So what motivated me to start writing again now? First of all, Kozo keeps footing the bill for this space, which means it would go to waste if I keep letting it accumulate in spam, and that ain’t very nice.  Second, I will be sadly writing less reviews than before, though that’s only because much of my work has shifted to a certain section of a website that starts with Y and ends with Asia. However, my motivation to start writing again is mainly because I want to do internet journalism right. As I mentioned on the latest episode of East Screen/West Screen, some sites have gotten away too long with spinning information the wrong way. I can’t say I never did the same with this blog, but at least I spun responsibly, and I own up to my mistakes. If the blog writing schedule goes right again, I hope to return to the old format that people (barely) read, but I will certainly no longer use the site I mention in the podcast as a serious source, but only to point out and correct their errors.

Here’s a little news for today, to get things started:

- As always, we start at the box office. At the Japan box office, Tetsuya Nakashima’s CONFESSIONS reign again for a third week, while the MASKED RIDER movie opens at second place, and the youth tearjerker PIECING ME BACK TOGETHER opens at ninth. Check the admissions ranking, and more when the numbers are out.

- Looking at the Korean box office, A MOMENT TO REMEMBER director Lee Jae-Han’s latest 71-INTO THE FIRE scores a huge opening with 1 million-plus admissions, while the period film SERVANTS has already earned 2 million admissions. STREETDANCE 3D opened at 6th place, and PRINCE OF PERSIA is approaching 2 million admissions, but not likely to get there.

Hancinema rankings (which switches the admissions for HAHAHA and THE HOUSEMAID) and the KOFIC ranking.

- After several theaters backed out in Japan (including one in Shibuya, Tokyo) from showing the documentary THE COVE, the distributors have found another theater in Tokyo in the same neighborhood to take over the film. The Image Forum (which also runs a film school) will be showing the film after Theater N pulled out due to threats by crazy right-wingers. I’m guessing this will be another YASUKUNI situation, where the threats will continue until the film opens, then ntohing will happen.

The report also lists 21 other Japanese theaters that’ll be showing the film, so look for one near you, er….if you know how to read Japanese.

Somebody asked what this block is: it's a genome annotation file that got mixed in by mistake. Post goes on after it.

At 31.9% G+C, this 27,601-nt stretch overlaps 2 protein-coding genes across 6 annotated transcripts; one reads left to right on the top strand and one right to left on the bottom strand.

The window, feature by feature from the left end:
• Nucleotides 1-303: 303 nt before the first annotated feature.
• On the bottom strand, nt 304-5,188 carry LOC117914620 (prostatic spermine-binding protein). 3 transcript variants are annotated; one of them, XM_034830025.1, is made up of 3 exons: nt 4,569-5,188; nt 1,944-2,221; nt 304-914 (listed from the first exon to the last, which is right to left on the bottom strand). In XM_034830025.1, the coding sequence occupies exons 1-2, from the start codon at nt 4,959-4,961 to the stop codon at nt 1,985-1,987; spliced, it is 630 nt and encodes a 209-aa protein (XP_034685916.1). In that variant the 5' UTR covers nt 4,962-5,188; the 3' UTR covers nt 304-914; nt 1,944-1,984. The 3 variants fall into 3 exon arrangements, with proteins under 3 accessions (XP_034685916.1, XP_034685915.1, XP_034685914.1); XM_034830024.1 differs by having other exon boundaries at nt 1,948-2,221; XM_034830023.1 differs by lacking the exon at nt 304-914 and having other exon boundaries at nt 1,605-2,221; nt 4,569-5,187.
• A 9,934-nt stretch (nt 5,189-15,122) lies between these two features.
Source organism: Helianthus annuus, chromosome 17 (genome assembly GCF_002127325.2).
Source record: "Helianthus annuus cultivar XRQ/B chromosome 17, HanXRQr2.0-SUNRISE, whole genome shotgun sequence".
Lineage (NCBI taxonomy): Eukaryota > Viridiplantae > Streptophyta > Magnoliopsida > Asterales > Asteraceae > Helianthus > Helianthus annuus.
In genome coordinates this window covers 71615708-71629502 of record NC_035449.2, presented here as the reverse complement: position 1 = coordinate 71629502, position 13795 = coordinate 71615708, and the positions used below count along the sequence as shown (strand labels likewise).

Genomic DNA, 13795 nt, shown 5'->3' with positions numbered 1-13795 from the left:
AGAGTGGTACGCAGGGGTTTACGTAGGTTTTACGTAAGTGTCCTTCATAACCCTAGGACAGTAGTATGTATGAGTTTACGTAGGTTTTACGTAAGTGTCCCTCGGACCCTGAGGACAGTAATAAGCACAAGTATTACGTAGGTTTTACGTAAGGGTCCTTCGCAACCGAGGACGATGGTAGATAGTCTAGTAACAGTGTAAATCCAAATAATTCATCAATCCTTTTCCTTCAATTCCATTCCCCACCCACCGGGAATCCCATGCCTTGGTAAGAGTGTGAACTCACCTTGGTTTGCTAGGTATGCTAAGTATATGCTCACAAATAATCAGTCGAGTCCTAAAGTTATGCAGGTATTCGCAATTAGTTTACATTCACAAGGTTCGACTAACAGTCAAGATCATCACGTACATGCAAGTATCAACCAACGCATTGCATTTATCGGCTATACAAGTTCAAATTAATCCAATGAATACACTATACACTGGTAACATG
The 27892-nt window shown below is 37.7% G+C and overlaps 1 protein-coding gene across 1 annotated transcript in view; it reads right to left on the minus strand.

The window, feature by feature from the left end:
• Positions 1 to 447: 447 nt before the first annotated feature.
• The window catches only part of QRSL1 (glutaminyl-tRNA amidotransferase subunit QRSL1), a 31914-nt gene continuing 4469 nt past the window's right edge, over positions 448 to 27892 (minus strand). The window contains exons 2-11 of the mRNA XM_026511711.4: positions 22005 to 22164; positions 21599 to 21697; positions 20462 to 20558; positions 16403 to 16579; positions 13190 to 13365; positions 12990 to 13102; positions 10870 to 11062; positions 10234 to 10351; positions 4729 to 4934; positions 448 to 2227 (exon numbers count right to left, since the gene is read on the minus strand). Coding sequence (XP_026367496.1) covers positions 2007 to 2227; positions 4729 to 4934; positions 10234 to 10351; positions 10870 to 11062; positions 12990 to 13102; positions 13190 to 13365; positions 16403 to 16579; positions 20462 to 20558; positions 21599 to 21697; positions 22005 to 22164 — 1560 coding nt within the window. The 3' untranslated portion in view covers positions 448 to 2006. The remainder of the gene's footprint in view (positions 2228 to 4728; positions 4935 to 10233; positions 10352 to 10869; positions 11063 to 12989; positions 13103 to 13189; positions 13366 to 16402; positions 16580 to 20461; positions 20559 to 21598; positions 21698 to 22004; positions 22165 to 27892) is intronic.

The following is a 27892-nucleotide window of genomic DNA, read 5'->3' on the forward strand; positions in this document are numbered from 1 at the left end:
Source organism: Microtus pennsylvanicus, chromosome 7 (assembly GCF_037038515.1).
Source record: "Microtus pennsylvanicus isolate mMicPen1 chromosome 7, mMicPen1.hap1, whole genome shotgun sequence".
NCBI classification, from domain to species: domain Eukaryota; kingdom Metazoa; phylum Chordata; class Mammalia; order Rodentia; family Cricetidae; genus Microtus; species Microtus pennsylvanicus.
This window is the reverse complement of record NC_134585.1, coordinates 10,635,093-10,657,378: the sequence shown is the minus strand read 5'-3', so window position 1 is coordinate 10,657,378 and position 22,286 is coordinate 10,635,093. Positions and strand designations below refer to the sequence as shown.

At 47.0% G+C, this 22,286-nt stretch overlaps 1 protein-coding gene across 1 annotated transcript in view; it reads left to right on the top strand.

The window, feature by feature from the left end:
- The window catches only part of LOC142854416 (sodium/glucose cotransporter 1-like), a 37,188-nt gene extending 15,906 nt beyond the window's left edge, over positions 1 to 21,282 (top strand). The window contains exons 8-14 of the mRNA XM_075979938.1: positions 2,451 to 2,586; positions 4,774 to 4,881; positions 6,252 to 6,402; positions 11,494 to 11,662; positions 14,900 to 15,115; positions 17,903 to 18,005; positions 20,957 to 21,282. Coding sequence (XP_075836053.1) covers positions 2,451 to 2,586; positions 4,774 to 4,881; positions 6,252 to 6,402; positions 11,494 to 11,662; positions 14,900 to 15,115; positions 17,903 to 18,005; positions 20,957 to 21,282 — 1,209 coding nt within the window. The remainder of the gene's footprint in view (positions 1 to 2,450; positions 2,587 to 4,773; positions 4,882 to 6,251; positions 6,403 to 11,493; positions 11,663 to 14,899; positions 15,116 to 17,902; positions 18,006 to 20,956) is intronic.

- In film production news, I wrote a few weeks ago that the new Bruce Lee biopic that will be covering his teenage life in Hong Kong, and as now Film Business Asia has confirmed that production will indeed begin on the Manfred Wong-produced, Raymond Yip-directed film WITH MC JIN….not as Bruce Lee. As I mentioned on East Screen/West Screen, this is the version of the Bruce Lee story that I look more forward to than the Hollywood bullying one that Filmko/Mandarin Films are planning.

Also, in the words of Nikki Finke, TOLDJA!

- The Millennium documentary festival in Brussels has given the Chinese documentary LAST TRAIN HOME its top award. I saw LAST TRAIN HOME at the Hong Kong International Film Festival and liked it. Congratulations to the filmmakers.

I will be back, and hopefully soon. Especially if it’s not a slow news day.

The Golden Rock at the 2010 Hong Kong International Film Festival Edition - Part 2

Here we go, another five Asian films viewed at the Hong Kong International Festival 2010.The Blue Mansion (Singapore - 2009), Directed by Glen Goei

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This dark comedy from Singapore mixes the supernatural and an Agatha Christie mystery, and interestingly, it’s just about completely in English. That might be the problem, as the actors did not have the comic timing to deliver some of the nastier punchlines, and there’s no character that’s actually likeable enough to connect with - not even the dead guy. Interesting attempt, but not quite a success.

Sawako Decides (Japan - 2009) - Directed by Ishii Yuya, starring Mitsushima Hikari

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Yuya Ishii is back with this Pia Scholarship film after his win at with Bare-Assed Japan. It’s a hilarious, deadpan comedy that Ishii is no stranger to. Add that with a great performance by Mitsushima Hikari of Love Exposure, and you’ve got one of the funniest Japanese comedies of the year. Response wasn’t as enthusiastic as I had hoped. Maybe I just really dig the dry humor.